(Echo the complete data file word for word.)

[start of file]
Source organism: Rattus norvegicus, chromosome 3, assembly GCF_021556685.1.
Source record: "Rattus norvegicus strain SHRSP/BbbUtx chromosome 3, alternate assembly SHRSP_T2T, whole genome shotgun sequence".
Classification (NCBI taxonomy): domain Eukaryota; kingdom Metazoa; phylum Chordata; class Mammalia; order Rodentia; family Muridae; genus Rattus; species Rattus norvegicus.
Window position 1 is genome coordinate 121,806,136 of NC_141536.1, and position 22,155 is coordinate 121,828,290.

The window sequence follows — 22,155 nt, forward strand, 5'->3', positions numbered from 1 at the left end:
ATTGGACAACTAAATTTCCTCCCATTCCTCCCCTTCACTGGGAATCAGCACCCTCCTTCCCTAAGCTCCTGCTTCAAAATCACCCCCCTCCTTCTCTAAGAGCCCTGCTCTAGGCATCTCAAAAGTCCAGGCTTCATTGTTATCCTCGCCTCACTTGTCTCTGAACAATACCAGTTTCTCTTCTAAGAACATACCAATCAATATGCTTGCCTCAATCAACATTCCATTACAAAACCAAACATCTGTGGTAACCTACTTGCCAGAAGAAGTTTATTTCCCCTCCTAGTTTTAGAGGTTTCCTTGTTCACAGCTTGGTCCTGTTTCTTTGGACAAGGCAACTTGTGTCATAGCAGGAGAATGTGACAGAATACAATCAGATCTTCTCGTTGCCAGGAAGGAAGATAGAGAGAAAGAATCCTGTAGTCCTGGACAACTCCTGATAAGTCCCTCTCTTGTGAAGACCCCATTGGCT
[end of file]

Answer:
Source organism: Rattus norvegicus, chromosome 3, assembly GCF_021556685.1.
Source record: "Rattus norvegicus strain SHRSP/BbbUtx chromosome 3, alternate assembly SHRSP_T2T, whole genome shotgun sequence".
Classification (NCBI taxonomy): domain Eukaryota; kingdom Metazoa; phylum Chordata; class Mammalia; order Rodentia; family Muridae; genus Rattus; species Rattus norvegicus.
Window position 1 is genome coordinate 121,806,136 of NC_141536.1, and position 22,155 is coordinate 121,828,290.

The window sequence follows — 22,155 nt, forward strand, 5'->3', positions numbered from 1 at the left end:
ATTGGACAACTAAATTTCCTCCCATTCCTCCCCTTCACTGGGAATCAGCACCCTCCTTCCCTAAGCTCCTGCTTCAAAATCACCCCCCTCCTTCTCTAAGAGCCCTGCTCTAGGCATCTCAAAAGTCCAGGCTTCATTGTTATCCTCGCCTCACTTGTCTCTGAACAATACCAGTTTCTCTTCTAAGAACATACCAATCAATATGCTTGCCTCAATCAACATTCCATTACAAAACCAAACATCTGTGGTAACCTACTTGCCAGAAGAAGTTTATTTCCCCTCCTAGTTTTAGAGGTTTCCTTGTTCACAGCTTGGTCCTGTTTCTTTGGACAAGGCAACTTGTGTCATAGCAGGAGAATGTGACAGAATACAATCAGATCTTCTCGTTGCCAGGAAGGAAGATAGAGAGAAAGAATCCTGTAGTCCTGGACAACTCCTGATAAGTCCCTCTCTTGTGAAGACCCCATTGGCT